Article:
How to prepare financially for a hurricane


How to prepare financially for a hurricane


With Category 4 Hurricane Matthew quickly heading to Florida, it's probably a good time for people living near the coasts to re-evaluate their financial preparedness for a hurricane. While it's easy to assume your homeowner's policy covers every possible claim, it's better to be safe than sorry than to pay thousands of dollars in claims to settle.

Read our tips below to find out if you are financially prepared in the event of a hurricane or other natural disaster. (To read about this, see: 5 Most Expensive Hurricanes in U.S. History. )

Insurance coverage

Insurance becomes much more important in the event of a disaster, and it's critical that you have adequate coverage in place. According to AccuWeather, "1 $. 8 billion (adjusted 2011) is the average amount of damage caused by an Atlantic hurricane making landfall in the United States. "That doesn't include the damage that hits inland, including flooding and property damage. The costliest Atlantic storm to date was Hurricane Katrina, which caused $108 billion in damage (in 2005); in 2012, Sandy cost $68 billion.

Even if reading your homeowner's insurance policy is less than exciting, you need to go through it. You can assume your coverage extends to hurricanes, but the language can be muddy and confusing.

Brian Brandow of Debt Discipline said you might be surprised by the different ways insurance companies will classify natural disasters. It's important to make sure you're covered for each type that fits your location.

"The policy often divides coverage by the type of storm (tropical, category 1 hurricane, category 2 hurricane, etc.)", he said. "Depending on your policy, you could be covered for a Category 1 hurricane and higher, but not for a tropical storm. "

Miami resident and MoneySavingPro consultant. com, Amanda Abella, said insurance coverage is definitely the most important aspect to figure out. As a Florida native, Abella has seen what happens when people assume their insurance company will pay for hurricane damage without checking their policy.

"Obviously you need to take protective measures", she said. "Because hurricanes can do pretty much any amount of damage, it's actually a bit tricky. For example, a private homeowner's policy may cover wind damage, but not water damage. To make it more confusing, hurricane insurance may not cover flood damage, so you would have to buy it separately anyway. Much depends only on where you live and what you actually need. "(For related reading, see: Hurricane Insurance Deductible Fact Sheet and Does the renter's insurance company damage the water damage? )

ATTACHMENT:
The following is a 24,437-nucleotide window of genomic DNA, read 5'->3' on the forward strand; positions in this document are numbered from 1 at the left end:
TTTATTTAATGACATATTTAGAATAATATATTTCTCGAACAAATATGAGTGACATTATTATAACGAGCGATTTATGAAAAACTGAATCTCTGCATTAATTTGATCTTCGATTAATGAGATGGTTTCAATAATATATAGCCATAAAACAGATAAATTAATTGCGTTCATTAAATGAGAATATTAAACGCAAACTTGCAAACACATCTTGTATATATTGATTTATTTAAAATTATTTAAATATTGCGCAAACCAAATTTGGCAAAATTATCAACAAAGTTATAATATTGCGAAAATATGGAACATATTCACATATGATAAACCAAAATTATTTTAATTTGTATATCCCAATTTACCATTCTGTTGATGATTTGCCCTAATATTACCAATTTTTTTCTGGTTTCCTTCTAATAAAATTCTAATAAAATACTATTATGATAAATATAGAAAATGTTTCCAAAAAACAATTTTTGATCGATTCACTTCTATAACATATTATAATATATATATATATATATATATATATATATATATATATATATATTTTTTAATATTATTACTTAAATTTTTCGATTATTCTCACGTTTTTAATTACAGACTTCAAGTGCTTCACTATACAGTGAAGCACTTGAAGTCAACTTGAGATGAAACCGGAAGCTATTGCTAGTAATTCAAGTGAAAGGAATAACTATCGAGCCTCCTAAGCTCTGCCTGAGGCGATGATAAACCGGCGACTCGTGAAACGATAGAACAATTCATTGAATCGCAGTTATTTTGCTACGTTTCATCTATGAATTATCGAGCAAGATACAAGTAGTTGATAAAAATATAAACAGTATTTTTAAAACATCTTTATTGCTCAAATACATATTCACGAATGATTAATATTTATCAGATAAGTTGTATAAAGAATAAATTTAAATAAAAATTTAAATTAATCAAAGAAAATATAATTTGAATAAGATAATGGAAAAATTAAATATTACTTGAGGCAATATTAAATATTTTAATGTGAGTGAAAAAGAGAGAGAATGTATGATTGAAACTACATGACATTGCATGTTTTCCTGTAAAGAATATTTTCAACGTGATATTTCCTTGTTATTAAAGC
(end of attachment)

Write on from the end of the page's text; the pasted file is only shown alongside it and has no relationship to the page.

The Insurance Information Institute has created a Hurricane Season Insurance Checklist that you can use to verify that your coverage is meeting your expectations.Sample questions are: "Do you know everything you own and how much it is worth? "And" Does your policy provide enough extra coverage for living expenses? "There is also information about renter's insurance and what information renters need to know about their hurricane coverage.

Emergency Relief Fund

Even if you have perfect indemnity insurance, it is also important to have an emergency fund hidden away. It can take months to get reimbursed by your insurance company. So you need to be able to pay for a hotel, necessary things and basic repairs. With a cash fund the transition will be easier and you less frustrated with your insurer.

You also want to make sure your emergency fund is liquid, which means you can access it easily. Keeping a rainy day fund on a CD can give you better returns, but you won't be able to get it easily in a real emergency. Use a savings account that allows for easy and quick transfers so you can access your money immediately.

"Most of the hurricane preparation is up to you to avoid having to deal with insurance companies", Abella said.

You should also keep important documents in a central location (like a safe) and store emergency cash there as well. Keep copies of your insurance policy. Even though your agent will have them on file, it is important to make sure your end is covered. (For more information, see: Eight Financial Safeguards During Disaster Attacks .)

Even if you're relying on insurance coverage to get you through a storm, you'll want to have your own precautionary systems in place as well. Location. Abella recommends measures like hurricane windows that can reduce the storm's impact on your home.

"They're expensive, but they'll save you a big headache and a lot of money down the road – especially since insurance is ridiculously complicated when it comes to hurricanes", she said.

The Bottom Line

Safety comes first, but in the event of an emergency, your financial security will ensure that the life you protect is a life worth living. While the current hurricane season may be winding down, use this as an opportunity to plan for next year's disaster.

Talk to your insurance agent, read through your policy and ask your questions. It's better to be thorough and take your time than to end up with inadequate coverage. 

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